When your mobility is limited, it’s easy to feel like your options for exercising and staying fit are limited or even nonexistent. But there is light at the end of this tunnel, there are things you can do and they will help.
Making the best of what you’ve got
For many people, it can be disheartening to have your mobility go away, especially for those who lose their mobility practically overnight. But, as much as you may feel frustrated and want to give up, the best solution is to make the best of what you’ve got.
There are many beneficial exercises that even people with limited mobility can perform and benefit from. So don’t give up!
The most important thing is to get moving – in any way you can.
What exercises can you do?
Some of the best ways to exercise for people with limited mobility are: Water aerobics, yoga, light weightlifting, walking or stationary biking. Both of these activities are low-impact and allow you to get moving.
Water aerobics can be done year-round with a heated pool. The buoyancy of the water helps add support, while offering gentle resistance that will help you increase your strength without putting stress on your joints.
Yoga is excellent for maintaining the full range of motion of your muscles and joints. This is especially beneficial to those with arthritis. Yoga can help keep you limber, which in turn, helps prevent injuries.
Light weightlifting or exercise bands:
Lifting light weights is important to help maintain both muscle mass and bone density. A loss of bone density through osteoporosis is a common ailment of seniors.
When you’re just starting out, and before lifting any weights, perform the exercises and movements without any weights to get your muscles and joints accustomed to the motions and to ensure you can perform the motions before stressing your joints with weight.
Start with light weights, just one or two pounds, and gradually increase the weights as you develop your strength.
An alternative to lifting weights for strength training is to use elastic exercise bands. These will give you resistance, similar to weights, but without having to hold or lift heavy objects. Exercise bands can be wrapped around forearms if gripping with the hand is difficult, as well as, can be wrapped around the legs to provide lower extremity exercise.
It’s also important to perform exercise that will help improve your aerobic and cardiovascular conditioning. These exercises help improve the fitness of your respiratory and cardiovascular system. Walking or stationary peddling are good ways to do this.
If you have the ability to walk (even with an assistive device such as a cane or walker), start with short and slow walks. Gradually increasing the time and/or distance. If your walking is unsteady, make sure to have someone accompany you for safety and it’s best to walk on a level, flat ground or surfaces.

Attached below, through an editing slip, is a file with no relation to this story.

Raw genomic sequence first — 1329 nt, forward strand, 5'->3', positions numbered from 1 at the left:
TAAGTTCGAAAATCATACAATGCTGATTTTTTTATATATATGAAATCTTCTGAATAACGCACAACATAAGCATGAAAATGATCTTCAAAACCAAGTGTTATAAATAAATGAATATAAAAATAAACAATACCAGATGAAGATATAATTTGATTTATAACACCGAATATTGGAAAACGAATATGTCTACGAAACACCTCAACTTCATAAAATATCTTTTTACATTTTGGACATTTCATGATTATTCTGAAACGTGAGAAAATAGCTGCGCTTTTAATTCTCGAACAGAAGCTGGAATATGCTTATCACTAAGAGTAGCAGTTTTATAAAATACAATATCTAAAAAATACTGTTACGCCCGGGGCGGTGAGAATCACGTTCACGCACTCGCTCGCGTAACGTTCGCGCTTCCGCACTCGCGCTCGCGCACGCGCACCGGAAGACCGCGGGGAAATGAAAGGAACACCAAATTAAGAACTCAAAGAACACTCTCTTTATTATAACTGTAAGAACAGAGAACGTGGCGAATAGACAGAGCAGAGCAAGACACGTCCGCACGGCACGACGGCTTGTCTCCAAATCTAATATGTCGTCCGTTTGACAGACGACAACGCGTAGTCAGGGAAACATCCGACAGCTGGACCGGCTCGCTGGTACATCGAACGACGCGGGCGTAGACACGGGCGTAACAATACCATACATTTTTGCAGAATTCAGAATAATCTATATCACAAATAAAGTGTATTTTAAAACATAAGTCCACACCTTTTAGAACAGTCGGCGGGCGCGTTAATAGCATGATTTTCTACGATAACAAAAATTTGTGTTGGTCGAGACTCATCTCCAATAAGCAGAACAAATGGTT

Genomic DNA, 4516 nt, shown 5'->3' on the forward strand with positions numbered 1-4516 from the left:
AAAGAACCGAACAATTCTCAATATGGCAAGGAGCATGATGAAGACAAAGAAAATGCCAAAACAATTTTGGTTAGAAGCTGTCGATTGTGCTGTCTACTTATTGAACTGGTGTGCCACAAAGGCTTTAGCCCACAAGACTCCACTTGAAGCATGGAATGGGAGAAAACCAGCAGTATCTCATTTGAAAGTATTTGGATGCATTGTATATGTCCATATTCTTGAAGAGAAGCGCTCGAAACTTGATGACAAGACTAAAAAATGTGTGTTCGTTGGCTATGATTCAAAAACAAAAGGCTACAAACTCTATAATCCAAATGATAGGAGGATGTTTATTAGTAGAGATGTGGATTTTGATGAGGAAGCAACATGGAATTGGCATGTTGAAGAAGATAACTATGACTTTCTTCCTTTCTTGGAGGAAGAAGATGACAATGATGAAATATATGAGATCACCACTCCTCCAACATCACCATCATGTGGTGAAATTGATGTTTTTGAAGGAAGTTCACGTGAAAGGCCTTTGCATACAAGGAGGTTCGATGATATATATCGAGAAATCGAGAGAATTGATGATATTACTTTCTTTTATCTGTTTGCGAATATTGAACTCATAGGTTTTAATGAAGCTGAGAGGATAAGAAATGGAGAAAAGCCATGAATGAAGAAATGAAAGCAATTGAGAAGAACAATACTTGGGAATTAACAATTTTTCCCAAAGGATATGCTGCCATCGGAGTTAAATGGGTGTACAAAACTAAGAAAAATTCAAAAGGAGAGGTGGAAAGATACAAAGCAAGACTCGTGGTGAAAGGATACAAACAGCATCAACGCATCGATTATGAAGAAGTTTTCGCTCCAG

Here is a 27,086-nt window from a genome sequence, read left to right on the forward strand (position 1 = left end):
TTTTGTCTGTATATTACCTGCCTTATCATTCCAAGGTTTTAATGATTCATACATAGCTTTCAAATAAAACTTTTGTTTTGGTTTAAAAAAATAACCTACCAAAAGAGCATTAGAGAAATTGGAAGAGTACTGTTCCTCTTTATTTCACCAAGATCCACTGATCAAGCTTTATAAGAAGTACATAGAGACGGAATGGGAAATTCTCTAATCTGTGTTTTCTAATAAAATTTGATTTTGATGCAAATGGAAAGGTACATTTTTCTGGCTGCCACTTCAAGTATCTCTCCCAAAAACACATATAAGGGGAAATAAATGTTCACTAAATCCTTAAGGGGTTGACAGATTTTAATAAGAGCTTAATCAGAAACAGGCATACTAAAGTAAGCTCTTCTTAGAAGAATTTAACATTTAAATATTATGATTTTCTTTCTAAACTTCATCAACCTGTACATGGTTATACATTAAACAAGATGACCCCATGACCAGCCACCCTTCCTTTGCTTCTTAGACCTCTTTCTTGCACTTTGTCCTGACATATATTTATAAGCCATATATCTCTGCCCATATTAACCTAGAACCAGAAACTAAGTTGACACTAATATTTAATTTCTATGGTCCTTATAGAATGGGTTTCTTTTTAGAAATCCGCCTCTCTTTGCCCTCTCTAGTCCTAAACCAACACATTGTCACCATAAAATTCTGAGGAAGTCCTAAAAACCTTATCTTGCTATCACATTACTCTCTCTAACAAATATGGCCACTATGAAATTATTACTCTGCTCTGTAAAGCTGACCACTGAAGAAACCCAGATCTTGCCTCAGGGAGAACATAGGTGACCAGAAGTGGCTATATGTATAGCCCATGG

If walking is too difficult, another option is to use either a stationary reclined bike or restorator bike. A reclined bike is one that allows you to sit while you pedal. A restorator bike is only the pedal portion of a bike. It can be placed on the ground in front of a chair (or wherever you are seated) allowing you to use your legs to peddle.
Getting started: some important things to consider
1. Begin slowly
if you haven’t exercised for a while, your body will need to adjust from being sedentary to becoming active again. The last thing you want to do is injure yourself and set yourself back farther.
Start with a short duration of time, even just 5 to 10 minutes. The important thing is getting started. Your ultimate goal should be to work up toward being able to exercise for 20-30 minutes, three days per week.
Alternate the type of exercises you do. If you engage in walking or water aerobics on Monday, lift weights on Wednesday. The main point is, never perform the same exercises on the same muscle groups back-to-back. Allow those muscles to rest and recuperate with at least one to 2 days in-between before returning to those exercises again.
Before engaging in any exercises or stretching, it is important to warm up your muscles first. Using slow, gentle movements… move your arms, legs, neck, trunk through their full range of motion to get the blood flowing into your muscles.
Before engaging in exercises, it’s important to stretch your muscles to avoid injuries. Stretching should only be performed after you have first engaged in some warming up exercises. Do not stretch first, when your muscles are cold.
Stretch within a range that is comfortable. Do not attempt to force a stretch. Never stretch to the point of pain. If you begin to experience pain, back off on the stretch to a tolerable level or stop the stretching altogether.